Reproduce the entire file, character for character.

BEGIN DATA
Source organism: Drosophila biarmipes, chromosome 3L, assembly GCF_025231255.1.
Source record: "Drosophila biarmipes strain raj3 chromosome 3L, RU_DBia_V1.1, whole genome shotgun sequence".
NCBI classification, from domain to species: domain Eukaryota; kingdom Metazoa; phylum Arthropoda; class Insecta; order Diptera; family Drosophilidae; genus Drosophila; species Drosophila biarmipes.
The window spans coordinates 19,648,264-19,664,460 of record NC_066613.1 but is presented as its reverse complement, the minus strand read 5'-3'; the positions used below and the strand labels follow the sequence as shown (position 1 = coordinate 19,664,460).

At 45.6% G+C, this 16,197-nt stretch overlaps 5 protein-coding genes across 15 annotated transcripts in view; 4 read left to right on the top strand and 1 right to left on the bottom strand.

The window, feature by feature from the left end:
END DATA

Source organism: Drosophila biarmipes, chromosome 3L, assembly GCF_025231255.1.
Source record: "Drosophila biarmipes strain raj3 chromosome 3L, RU_DBia_V1.1, whole genome shotgun sequence".
NCBI classification, from domain to species: domain Eukaryota; kingdom Metazoa; phylum Arthropoda; class Insecta; order Diptera; family Drosophilidae; genus Drosophila; species Drosophila biarmipes.
The window spans coordinates 19,648,264-19,664,460 of record NC_066613.1 but is presented as its reverse complement, the minus strand read 5'-3'; the positions used below and the strand labels follow the sequence as shown (position 1 = coordinate 19,664,460).

At 45.6% G+C, this 16,197-nt stretch overlaps 5 protein-coding genes across 15 annotated transcripts in view; 4 read left to right on the top strand and 1 right to left on the bottom strand.

The window, feature by feature from the left end: